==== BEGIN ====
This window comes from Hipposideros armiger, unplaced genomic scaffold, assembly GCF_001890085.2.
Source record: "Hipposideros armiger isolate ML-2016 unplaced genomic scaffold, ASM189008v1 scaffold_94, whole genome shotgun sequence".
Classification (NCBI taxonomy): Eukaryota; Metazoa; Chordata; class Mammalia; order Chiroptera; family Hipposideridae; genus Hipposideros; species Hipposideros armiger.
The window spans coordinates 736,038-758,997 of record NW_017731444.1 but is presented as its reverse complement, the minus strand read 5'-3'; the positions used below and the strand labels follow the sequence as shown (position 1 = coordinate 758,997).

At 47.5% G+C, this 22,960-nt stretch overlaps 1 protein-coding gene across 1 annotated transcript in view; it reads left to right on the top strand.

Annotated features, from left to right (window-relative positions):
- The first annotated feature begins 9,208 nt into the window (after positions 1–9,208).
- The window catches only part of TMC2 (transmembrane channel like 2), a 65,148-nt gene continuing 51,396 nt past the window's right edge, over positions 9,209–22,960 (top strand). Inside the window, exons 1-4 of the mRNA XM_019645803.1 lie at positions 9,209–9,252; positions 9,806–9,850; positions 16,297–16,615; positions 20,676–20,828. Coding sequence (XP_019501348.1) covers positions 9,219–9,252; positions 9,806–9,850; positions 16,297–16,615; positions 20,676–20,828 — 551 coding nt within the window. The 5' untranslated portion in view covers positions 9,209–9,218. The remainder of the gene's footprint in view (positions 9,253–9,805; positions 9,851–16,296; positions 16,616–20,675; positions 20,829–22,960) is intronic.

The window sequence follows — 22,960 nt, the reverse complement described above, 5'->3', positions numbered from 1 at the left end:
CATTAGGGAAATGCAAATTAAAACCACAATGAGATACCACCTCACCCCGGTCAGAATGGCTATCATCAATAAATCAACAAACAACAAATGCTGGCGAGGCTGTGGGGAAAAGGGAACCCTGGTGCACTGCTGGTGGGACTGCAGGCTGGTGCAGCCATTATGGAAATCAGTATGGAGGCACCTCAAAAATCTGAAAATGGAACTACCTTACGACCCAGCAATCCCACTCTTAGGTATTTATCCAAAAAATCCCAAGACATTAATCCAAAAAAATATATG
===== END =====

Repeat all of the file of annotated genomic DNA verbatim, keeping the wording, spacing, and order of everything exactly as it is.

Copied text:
This window comes from Hipposideros armiger, unplaced genomic scaffold, assembly GCF_001890085.2.
Source record: "Hipposideros armiger isolate ML-2016 unplaced genomic scaffold, ASM189008v1 scaffold_94, whole genome shotgun sequence".
Classification (NCBI taxonomy): Eukaryota; Metazoa; Chordata; class Mammalia; order Chiroptera; family Hipposideridae; genus Hipposideros; species Hipposideros armiger.
The window spans coordinates 736,038-758,997 of record NW_017731444.1 but is presented as its reverse complement, the minus strand read 5'-3'; the positions used below and the strand labels follow the sequence as shown (position 1 = coordinate 758,997).

At 47.5% G+C, this 22,960-nt stretch overlaps 1 protein-coding gene across 1 annotated transcript in view; it reads left to right on the top strand.

Annotated features, from left to right (window-relative positions):
- The first annotated feature begins 9,208 nt into the window (after positions 1–9,208).
- The window catches only part of TMC2 (transmembrane channel like 2), a 65,148-nt gene continuing 51,396 nt past the window's right edge, over positions 9,209–22,960 (top strand). Inside the window, exons 1-4 of the mRNA XM_019645803.1 lie at positions 9,209–9,252; positions 9,806–9,850; positions 16,297–16,615; positions 20,676–20,828. Coding sequence (XP_019501348.1) covers positions 9,219–9,252; positions 9,806–9,850; positions 16,297–16,615; positions 20,676–20,828 — 551 coding nt within the window. The 5' untranslated portion in view covers positions 9,209–9,218. The remainder of the gene's footprint in view (positions 9,253–9,805; positions 9,851–16,296; positions 16,616–20,675; positions 20,829–22,960) is intronic.

The window sequence follows — 22,960 nt, the reverse complement described above, 5'->3', positions numbered from 1 at the left end:
CATTAGGGAAATGCAAATTAAAACCACAATGAGATACCACCTCACCCCGGTCAGAATGGCTATCATCAATAAATCAACAAACAACAAATGCTGGCGAGGCTGTGGGGAAAAGGGAACCCTGGTGCACTGCTGGTGGGACTGCAGGCTGGTGCAGCCATTATGGAAATCAGTATGGAGGCACCTCAAAAATCTGAAAATGGAACTACCTTACGACCCAGCAATCCCACTCTTAGGTATTTATCCAAAAAATCCCAAGACATTAATCCAAAAAAATATATG